Plaintiff was given leave to file an amended complaint out of concern that he might have a colorable civil rights claim for excessive force or unconstitutional conditions of confinement, in violation of the Fourteenth Amendment.[2] However, Plaintiff has failed to include as Defendants any of the individual officers involved in this matter who might be amenable to suit as "persons" under 42 U.S.C. §1983. As to the Defendants Plaintiff did name (Centralia Police Department and Clinton County Sheriff Office), this Court's prior Order notified Plaintiff of the requirements to establish potential liability against these municipalities (Doc. 6, p. 7). However, Plaintiff has utterly failed to include any factual allegations that would indicate his treatment at the hands of any individual officer was the result of an official policy, custom, or practice of either municipal Defendant. See Monell v. Dept. of Soc. Servs., 436 U.S. 658, 691 (1978); Pourghoraishi v. Flying J, Inc., 449 F.3d 751, 765 (7th Cir. 2006).

Looking again at the actions of any potential individual defendants, the complaint points only to legal conclusions about Plaintiff's treatment, and does not outline sufficient facts to state a claim. See Bell Atlantic Corp. v. Twombly, 550 U.S. 544, 570 (2007) (a complaint fails to state a claim if it does not include "enough facts to state a claim to relief that is plausible on its face"). Plaintiff's statement that the arresting officers "assaulted" him (Doc. 7, p. 4) is a legal conclusion. Other than saying that officers knocked him down, Plaintiff does not describe their actual conduct. These allegations are too thin and conclusory to support a claim. See Twombly, 550 U.S. at 570; Brooks v. Ross, 578 F.3d 574, 581 (7th Cir. 2009) (courts "should not accept as adequate abstract recitations of the elements of a cause of action or conclusory legal statements").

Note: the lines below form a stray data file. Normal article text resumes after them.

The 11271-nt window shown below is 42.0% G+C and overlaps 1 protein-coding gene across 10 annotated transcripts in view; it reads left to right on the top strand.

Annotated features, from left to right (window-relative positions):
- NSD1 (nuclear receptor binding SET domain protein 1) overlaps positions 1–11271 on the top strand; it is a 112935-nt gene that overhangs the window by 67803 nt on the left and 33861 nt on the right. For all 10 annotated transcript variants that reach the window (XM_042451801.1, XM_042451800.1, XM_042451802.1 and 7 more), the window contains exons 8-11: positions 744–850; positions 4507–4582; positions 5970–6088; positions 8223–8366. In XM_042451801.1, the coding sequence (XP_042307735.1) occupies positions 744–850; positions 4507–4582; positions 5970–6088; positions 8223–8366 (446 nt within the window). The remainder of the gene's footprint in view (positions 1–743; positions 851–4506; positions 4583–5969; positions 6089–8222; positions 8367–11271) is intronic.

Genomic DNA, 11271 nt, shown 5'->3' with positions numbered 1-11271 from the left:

Similarly, Plaintiff's statements regarding his treatment in the jail contain hardly any facts, and rest on bare conclusions that he was "tortured, starved, ... [and] poisoned, " (Doc. 7, p. 5) without any hint as to the actions of jail personnel toward Plaintiff. Such assertions are so sketchy and implausible that they do not provide sufficient notice of Plaintiff's claims. See Brooks, 578 F.3d at 581. When Plaintiff includes more specifics, such as that he was forced to urinate on himself and made to sleep on plastic in the cold without covers, he does not indicate whether he complained of these conditions to any jail staff, or if so, how they responded. In order for a detainee to maintain a "cruel and unusual punishment" claim, he must show that jail officials knew that he was at risk of serious harm, and that they disregarded that risk by failing to take reasonable measures to mitigate the danger to his health or safety. Grieveson v. Anderson, 538 F.3d 763, 777-78 (7th Cir. 2008). The complaint fails to indicate that any individual was deliberately indifferent to a risk of harm to Plaintiff. Nor is it clear that Plaintiff faced an objectively serious risk to his health or safety over the three days he spent in the jail. Temporary discomfort and inconvenience do not implicate the Constitution. See Caldwell v. Miller, 790 F.2d 589, 600-01 (7th Cir. 1986).

Despite this Court's conclusion that neither the "Zodiac Constitution" nor any of the referenced Moorish treaties or documents (Doc. 7, p. 6) provides jurisdiction for the relief he seeks (Doc. 6, p. 6), Plaintiff's amended complaint persists in asserting jurisdiction based on those documents. This Court finds Plaintiff's demands that it should view him as a "Moorish American National" and enforce the Moorish Science Constitution and Bylaws patently frivolous. Just as frivolous is his demand for this Court to dismiss and expunge orders and actions of the Illinois state court, when this Court's prior order ...